The industry side

As you likely know, in the wake of the Deepwater Horizon tragedy President Obama placed a halt on proposed oil exploration off the Virginia coast, among other places. While some shortsighted elected officials in Washington cheered the news, the actual producers of society were not as pleased. One example is Jack Gerard, President and CEO of the American Petroleum Institute:

“We understand the concerns many people have about offshore drilling in the wake of this incident, and the frustration many feel toward oil companies. But this issue is much larger than the oil industry, since access to affordable energy impacts every sector of our economy, every state in our nation and every American family. Further, thousands of products – from toothpaste to iPods, cell phones to computers, and vitamins to vegetables – use oil and natural gas as a feedstock in the manufacturing process.

An extended moratorium on safely producing our oil and natural gas resources from the Gulf of Mexico would create a moratorium on economic growth and job creation – especially in the Gulf States whose people and economies have already been most affected by the oil spill – by undercutting our nation’s access to affordable, reliable, domestic sources of oil and natural gas.

Deepwater development is a key component of domestic energy security. In 2007, deepwater provided 70 percent of the oil and 36 percent of the natural gas from overall federal Gulf of Mexico production. The 20 most prolific producing blocks in the Gulf are located in deepwater.

Additional moves to curtail domestic production by postponing exploration and development off the coasts of Alaska and Virginia, as well as areas in the Gulf, have the potential to significantly erode our energy and economic security.

Decisions that impact the industry’s ability to produce the oil and natural gas this country needs in every sector of our economy and in every household in this country will affect the lives of every citizen, every day. We will encourage the administration and Congress to reconsider any decisions that would place previously available lease areas off limits, and to ensure that there is a process and a timeline for revisiting decisions that impact our energy and economic future.” (All emphasis in original.)

There’s no question that what happened to the Deepwater Horizon was unprecedented (not to mention tragic, as the 11 people who perished in the explosion seem to have become but collateral damage to the overall cause of killing the energy industry) and will be catastrophic for some time to the Gulf region. But on balance, the region has been helped more than hurt by the oil and natural gas industry for decades, and thousands of rigs have and continue to work safely despite the onset of hurricanes and shutdowns for routine maintenance for years. There’s 3,500 rigs out there in the Gulf.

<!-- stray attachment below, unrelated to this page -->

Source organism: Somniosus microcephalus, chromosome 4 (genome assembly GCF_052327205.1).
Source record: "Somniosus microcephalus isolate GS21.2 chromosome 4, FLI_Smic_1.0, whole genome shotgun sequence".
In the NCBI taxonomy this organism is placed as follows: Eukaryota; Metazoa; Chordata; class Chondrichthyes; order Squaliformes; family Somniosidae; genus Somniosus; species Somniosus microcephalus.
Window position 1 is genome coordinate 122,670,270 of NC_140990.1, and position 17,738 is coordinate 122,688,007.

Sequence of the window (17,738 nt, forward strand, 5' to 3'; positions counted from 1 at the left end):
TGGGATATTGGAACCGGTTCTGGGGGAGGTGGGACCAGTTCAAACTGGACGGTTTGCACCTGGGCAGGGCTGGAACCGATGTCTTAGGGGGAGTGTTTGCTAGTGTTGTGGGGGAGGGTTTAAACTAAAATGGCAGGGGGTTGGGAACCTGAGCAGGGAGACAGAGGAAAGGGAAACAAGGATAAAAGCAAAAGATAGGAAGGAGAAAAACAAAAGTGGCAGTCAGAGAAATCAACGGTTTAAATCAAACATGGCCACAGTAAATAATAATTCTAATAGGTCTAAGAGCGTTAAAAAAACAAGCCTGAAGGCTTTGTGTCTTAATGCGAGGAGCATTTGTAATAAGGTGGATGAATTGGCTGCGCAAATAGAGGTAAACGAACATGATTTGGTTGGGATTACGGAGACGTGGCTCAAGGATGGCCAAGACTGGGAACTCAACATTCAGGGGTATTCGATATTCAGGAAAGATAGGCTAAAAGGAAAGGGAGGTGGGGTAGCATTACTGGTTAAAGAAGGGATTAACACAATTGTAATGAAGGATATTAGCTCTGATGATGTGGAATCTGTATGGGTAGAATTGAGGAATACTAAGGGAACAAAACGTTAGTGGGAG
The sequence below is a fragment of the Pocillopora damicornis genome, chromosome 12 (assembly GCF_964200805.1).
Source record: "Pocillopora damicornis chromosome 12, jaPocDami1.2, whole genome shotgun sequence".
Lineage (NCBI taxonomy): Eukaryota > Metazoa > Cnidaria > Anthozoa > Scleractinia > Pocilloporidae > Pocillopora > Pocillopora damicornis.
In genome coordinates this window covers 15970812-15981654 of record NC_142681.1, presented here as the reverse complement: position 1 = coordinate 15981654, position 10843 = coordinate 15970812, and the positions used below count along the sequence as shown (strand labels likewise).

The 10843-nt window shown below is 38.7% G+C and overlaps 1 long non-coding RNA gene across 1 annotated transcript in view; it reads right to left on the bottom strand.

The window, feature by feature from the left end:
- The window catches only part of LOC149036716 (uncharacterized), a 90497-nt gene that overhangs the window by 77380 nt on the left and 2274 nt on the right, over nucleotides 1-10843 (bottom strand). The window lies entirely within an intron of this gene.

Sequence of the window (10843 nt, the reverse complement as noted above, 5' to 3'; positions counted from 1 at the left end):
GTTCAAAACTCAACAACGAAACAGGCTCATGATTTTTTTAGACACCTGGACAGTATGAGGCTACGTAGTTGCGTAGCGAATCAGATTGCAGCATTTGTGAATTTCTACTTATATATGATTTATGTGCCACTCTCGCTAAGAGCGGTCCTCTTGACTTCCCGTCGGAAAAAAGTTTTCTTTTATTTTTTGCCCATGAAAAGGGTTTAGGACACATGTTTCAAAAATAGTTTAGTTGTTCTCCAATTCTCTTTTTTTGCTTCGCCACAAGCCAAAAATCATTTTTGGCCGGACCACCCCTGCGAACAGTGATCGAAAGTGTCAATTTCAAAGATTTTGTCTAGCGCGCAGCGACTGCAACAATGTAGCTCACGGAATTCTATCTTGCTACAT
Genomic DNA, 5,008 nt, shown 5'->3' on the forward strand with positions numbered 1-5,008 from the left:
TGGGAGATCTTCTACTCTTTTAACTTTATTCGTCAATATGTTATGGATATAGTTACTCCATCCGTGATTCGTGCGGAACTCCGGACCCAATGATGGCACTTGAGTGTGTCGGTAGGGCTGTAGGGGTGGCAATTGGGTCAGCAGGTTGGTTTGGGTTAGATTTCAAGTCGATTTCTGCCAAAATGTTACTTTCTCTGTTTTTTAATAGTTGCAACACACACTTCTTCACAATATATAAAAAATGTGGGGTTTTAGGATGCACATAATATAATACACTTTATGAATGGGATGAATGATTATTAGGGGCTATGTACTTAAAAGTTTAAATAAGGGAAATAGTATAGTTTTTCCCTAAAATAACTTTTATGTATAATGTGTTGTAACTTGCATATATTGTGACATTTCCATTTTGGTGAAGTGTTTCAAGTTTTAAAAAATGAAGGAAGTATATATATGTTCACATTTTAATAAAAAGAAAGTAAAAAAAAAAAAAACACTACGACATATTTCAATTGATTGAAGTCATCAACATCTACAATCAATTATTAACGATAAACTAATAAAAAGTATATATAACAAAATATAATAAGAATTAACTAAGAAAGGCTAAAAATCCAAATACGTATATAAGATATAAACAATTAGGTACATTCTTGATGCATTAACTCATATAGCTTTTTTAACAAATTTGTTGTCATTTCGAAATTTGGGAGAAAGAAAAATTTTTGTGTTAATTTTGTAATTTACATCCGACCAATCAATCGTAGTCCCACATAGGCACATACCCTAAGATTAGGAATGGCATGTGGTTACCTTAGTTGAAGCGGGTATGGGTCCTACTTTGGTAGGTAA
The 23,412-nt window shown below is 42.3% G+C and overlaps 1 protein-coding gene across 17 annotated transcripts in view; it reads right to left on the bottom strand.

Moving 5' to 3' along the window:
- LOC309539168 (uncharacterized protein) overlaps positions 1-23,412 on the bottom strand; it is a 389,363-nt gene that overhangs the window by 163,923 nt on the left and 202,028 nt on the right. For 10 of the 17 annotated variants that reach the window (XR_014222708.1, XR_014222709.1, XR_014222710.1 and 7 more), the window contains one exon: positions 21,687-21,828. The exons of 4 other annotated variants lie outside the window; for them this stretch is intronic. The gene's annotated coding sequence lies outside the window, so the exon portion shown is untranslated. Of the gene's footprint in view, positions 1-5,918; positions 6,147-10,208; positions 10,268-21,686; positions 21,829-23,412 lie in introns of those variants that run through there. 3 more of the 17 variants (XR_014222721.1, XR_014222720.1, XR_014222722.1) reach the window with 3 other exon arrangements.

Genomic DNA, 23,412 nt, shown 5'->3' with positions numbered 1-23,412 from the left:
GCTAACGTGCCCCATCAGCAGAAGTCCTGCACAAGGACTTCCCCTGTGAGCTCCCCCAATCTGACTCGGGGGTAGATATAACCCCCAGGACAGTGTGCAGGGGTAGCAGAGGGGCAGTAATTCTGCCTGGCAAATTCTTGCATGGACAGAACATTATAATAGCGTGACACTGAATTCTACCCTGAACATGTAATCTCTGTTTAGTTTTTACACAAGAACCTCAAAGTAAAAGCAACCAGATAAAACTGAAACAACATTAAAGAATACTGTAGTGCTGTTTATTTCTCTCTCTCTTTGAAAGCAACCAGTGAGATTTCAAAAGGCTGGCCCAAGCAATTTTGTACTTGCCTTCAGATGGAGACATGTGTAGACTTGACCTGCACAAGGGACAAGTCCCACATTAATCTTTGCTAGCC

In my view, this ban is akin to not rebuilding the city of Salisbury after the Great Fire of 1886 or abandoning the space program after the Challenger disaster. In both instances, we took a short pause to learn from the mistakes but redoubled our efforts for improvement. We didn’t simply throw in the towel and persuade ourselves that it can’t be done.

Yet, because the environmentalists want to preserve their precious ocean view and push drilling 50 miles or more offshore, the vast majority of the areas they allow oil exploration within will have these same issues of deepwater drilling. Two-thirds of the area off Virginia where Lease Sale 220 was to occur has ocean depths of 5,000 feet or more, similar to the Deepwater Horizon’s wellhead. (But they don’t complain as much about windmills which would be much closer to shore and tower close to 150 feet over the waterline as well – never mind their real threat to bird life.)

If President Obama and his minions use the Deepwater Horizon incident for a complete stoppage of oil exploration, not only would gasoline suddenly become more expensive but thousands of workers would be placed on the unemployment line. There’s no way we have nearly enough “green” jobs online for these specialized workers to take, but no one feels sorry for those future unemployed – especially in comparison to the sympathy being drummed up for the watermen along the Gulf coast. Certainly this is a tough row to hoe for those who make their living harvesting shrimp, but in many respects they are having the sort of year a farmer does when the skies don’t open up and pour rain on the crops.

One has to wonder what the true motivation is behind the reaction to the Deepwater Horizon disaster, and ponder what other leaders would do in such a situation. If offshore drilling is such a bad deal, then perhaps it’s time to look at other methods of getting oil and natural gas like taking advantage of oil shale out west or even the natural gas from the nearby Marcellus formation which crosses the western edge of our very state. Streamline the processes for getting that done instead of putting up roadblocks.

Perhaps the most bitter irony about a Gulf drilling moratorium (should one occur) is that it won’t stop other players like Mexico or Cuba from exploring in their waters. In fact, they may exploit our hesitation to increase their efforts and they’re truly not going to care about the risk of environmental damage to nearly the extent we take care to prevent it.

Until April 20, the American oil industry in the Gulf had a stellar record of safety. Let’s allow them to get back on the horse and do what’s best for our economy.

Author: Michael

It's me from my laptop computer.

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